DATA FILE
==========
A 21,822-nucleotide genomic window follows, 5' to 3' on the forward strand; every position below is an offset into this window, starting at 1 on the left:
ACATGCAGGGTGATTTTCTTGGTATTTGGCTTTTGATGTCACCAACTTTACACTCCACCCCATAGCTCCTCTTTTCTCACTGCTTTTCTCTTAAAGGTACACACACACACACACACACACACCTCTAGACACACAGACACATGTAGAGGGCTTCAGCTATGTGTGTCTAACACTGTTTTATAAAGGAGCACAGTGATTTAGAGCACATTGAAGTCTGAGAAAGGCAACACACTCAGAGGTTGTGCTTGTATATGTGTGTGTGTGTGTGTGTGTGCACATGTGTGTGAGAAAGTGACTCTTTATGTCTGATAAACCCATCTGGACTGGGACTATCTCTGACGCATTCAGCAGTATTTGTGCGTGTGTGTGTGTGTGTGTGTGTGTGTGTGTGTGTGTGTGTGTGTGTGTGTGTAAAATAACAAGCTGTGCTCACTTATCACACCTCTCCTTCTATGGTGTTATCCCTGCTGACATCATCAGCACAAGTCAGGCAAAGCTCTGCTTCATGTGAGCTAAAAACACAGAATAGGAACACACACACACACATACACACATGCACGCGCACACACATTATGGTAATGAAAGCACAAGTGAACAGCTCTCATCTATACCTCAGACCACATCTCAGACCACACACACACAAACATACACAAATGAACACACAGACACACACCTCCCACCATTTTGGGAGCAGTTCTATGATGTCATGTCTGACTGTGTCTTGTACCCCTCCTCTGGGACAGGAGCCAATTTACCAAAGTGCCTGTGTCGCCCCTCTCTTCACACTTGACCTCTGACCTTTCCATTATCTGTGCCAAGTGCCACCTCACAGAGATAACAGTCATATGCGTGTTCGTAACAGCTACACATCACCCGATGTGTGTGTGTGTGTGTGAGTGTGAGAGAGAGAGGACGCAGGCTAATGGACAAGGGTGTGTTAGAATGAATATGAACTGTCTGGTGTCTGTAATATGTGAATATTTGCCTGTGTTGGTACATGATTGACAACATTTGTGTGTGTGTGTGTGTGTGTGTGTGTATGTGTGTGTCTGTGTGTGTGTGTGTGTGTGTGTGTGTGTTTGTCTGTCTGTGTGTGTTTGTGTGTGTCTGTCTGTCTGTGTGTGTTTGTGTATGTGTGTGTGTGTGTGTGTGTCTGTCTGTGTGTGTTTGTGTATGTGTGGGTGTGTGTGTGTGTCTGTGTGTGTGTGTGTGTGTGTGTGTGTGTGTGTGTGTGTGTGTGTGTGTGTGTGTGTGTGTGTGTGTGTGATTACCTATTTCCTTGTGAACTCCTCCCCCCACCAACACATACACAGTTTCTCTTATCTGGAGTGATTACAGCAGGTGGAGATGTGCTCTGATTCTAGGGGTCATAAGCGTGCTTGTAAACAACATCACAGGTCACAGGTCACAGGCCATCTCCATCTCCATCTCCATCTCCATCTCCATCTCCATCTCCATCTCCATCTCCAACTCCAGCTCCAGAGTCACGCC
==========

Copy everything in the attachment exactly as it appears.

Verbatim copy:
A 21,822-nucleotide genomic window follows, 5' to 3' on the forward strand; every position below is an offset into this window, starting at 1 on the left:
ACATGCAGGGTGATTTTCTTGGTATTTGGCTTTTGATGTCACCAACTTTACACTCCACCCCATAGCTCCTCTTTTCTCACTGCTTTTCTCTTAAAGGTACACACACACACACACACACACACCTCTAGACACACAGACACATGTAGAGGGCTTCAGCTATGTGTGTCTAACACTGTTTTATAAAGGAGCACAGTGATTTAGAGCACATTGAAGTCTGAGAAAGGCAACACACTCAGAGGTTGTGCTTGTATATGTGTGTGTGTGTGTGTGTGTGCACATGTGTGTGAGAAAGTGACTCTTTATGTCTGATAAACCCATCTGGACTGGGACTATCTCTGACGCATTCAGCAGTATTTGTGCGTGTGTGTGTGTGTGTGTGTGTGTGTGTGTGTGTGTGTGTGTGTGTGTGTGTAAAATAACAAGCTGTGCTCACTTATCACACCTCTCCTTCTATGGTGTTATCCCTGCTGACATCATCAGCACAAGTCAGGCAAAGCTCTGCTTCATGTGAGCTAAAAACACAGAATAGGAACACACACACACACATACACACATGCACGCGCACACACATTATGGTAATGAAAGCACAAGTGAACAGCTCTCATCTATACCTCAGACCACATCTCAGACCACACACACACAAACATACACAAATGAACACACAGACACACACCTCCCACCATTTTGGGAGCAGTTCTATGATGTCATGTCTGACTGTGTCTTGTACCCCTCCTCTGGGACAGGAGCCAATTTACCAAAGTGCCTGTGTCGCCCCTCTCTTCACACTTGACCTCTGACCTTTCCATTATCTGTGCCAAGTGCCACCTCACAGAGATAACAGTCATATGCGTGTTCGTAACAGCTACACATCACCCGATGTGTGTGTGTGTGTGTGAGTGTGAGAGAGAGAGGACGCAGGCTAATGGACAAGGGTGTGTTAGAATGAATATGAACTGTCTGGTGTCTGTAATATGTGAATATTTGCCTGTGTTGGTACATGATTGACAACATTTGTGTGTGTGTGTGTGTGTGTGTGTGTATGTGTGTGTCTGTGTGTGTGTGTGTGTGTGTGTGTGTGTTTGTCTGTCTGTGTGTGTTTGTGTGTGTCTGTCTGTCTGTGTGTGTTTGTGTATGTGTGTGTGTGTGTGTGTGTCTGTCTGTGTGTGTTTGTGTATGTGTGGGTGTGTGTGTGTGTCTGTGTGTGTGTGTGTGTGTGTGTGTGTGTGTGTGTGTGTGTGTGTGTGTGTGTGTGTGTGTGTGTGTGTGATTACCTATTTCCTTGTGAACTCCTCCCCCCACCAACACATACACAGTTTCTCTTATCTGGAGTGATTACAGCAGGTGGAGATGTGCTCTGATTCTAGGGGTCATAAGCGTGCTTGTAAACAACATCACAGGTCACAGGTCACAGGCCATCTCCATCTCCATCTCCATCTCCATCTCCATCTCCATCTCCATCTCCATCTCCAACTCCAGCTCCAGAGTCACGCC